BASEBALL—The interleague trading period came to a close with the National League Champion San Francisco Giants sending two pitchers, Stu Miller and Mike McCormick, and Catcher John Orsino to Baltimore for Pitchers Jack Fisher and Billy Hoeft, plus Catcher Jim Coker.
BASKETBALL—NBA: LOS ANGELES, with Elgin Baylor averaging 48.8 points during the week, won four straight and increased its lead in the Western Division. The Lakers downed Cincinnati 124-121, partially revenged three previous losses to Syracuse with a 126-120 victory and beat third-place San Francisco twice, 120-118 and 113-104. St. Louis stayed in second by beating Detroit and New York, while dropping one to the Eastern Division leader, Boston. The Celtics also beat Detroit, 103-93, but lost two games, one to Cincinnati (124-120) in which 13-year veteran Bob Cousy sank seven field goals. He thus set a league record of 5,926, six more than still active, but injured, Dolph Schayes of Syracuse. The Nats dropped two but stayed in second, followed by Cincinnati and New York.
The U.S. wound up the Philippines Invitational International tournament in Manila with its sixth straight victory, smacking the host country 94-58 in a game marred by 49 personal fouls. Canada, 5-1, was second in the seven-nation competition.
BOWLING—BILLY GOLEMBIEWSKI of Detroit rolled a final game of 224 to beat Earl Johnson by 45 pins and earn top prize money of $4,000 in the $20,400 Charlotte (N.C.) Open.
December 24, 1962
BOXING—DUILIO LOI, 33-year-old Italian, regained the world junior welterweight title by outpointing Eddie Perkins, 25, of Chicago, in 15 rounds before 15,000 loyal fans at Milan's Sports Palace.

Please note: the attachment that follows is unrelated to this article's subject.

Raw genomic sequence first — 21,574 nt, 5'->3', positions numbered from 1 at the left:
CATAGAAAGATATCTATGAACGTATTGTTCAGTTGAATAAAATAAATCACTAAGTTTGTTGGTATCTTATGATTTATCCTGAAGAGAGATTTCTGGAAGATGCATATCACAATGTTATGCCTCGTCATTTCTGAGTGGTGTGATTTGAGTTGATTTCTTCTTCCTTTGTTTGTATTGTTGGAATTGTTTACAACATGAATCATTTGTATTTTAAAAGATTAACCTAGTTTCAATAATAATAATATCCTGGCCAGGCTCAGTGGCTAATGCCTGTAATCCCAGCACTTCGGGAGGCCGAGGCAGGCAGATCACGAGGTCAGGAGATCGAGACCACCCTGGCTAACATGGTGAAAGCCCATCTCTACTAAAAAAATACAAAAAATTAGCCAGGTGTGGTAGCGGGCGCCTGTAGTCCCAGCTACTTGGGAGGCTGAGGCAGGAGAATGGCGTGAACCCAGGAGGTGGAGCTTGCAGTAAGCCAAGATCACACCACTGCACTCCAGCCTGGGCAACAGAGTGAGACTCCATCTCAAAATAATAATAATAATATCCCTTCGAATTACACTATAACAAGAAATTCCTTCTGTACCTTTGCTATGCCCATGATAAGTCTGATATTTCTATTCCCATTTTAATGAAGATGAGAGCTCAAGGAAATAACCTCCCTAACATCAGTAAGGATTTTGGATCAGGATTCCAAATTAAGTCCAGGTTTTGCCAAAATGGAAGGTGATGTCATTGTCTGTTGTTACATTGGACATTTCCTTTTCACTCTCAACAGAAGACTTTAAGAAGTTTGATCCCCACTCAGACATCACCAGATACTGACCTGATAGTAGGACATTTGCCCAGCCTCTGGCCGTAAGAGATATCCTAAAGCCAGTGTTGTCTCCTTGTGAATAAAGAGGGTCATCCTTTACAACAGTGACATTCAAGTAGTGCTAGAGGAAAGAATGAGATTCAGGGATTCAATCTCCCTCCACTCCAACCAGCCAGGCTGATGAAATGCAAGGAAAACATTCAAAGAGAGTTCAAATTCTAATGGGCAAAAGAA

Davey Moore, world featherweight champion, won the decision, if not the foot race, by beating Fili Nava, former Mexican national champion, in a 10-round bout in San Antonio. Moore took every round, but could never catch the back-pedaling Mexican long enough to land a damaging blow.
Doug Jones came back from being dropped in the first round to knock out Heavyweight Zora Folley in the seventh of a 10-round bout in Madison Square Garden.
Cassius Clay, Louisville's loud young heavyweight, has signed to fight Charlie Powell, a former pro football player, in Pittsburgh on January 24.
FIELD TRIALS—McCASKELL'S MR. RANGER, a 3½-year-old liver-and-white pointer from Rockingham, N.C, won his first national title by taking the Open Shooting Dog Championships in Orange, Va. Handled by Art Beane, the victory was worth $1,500 to Owner Lonnie F. McCaskell.
FISHING—DOROTHEA L. DEAN, pianist, composer and one of the country's best anglers, reeled in eight sailfish to win the weather-shortened Stuart (Fla.) Light Tackle Sailfish Tournament.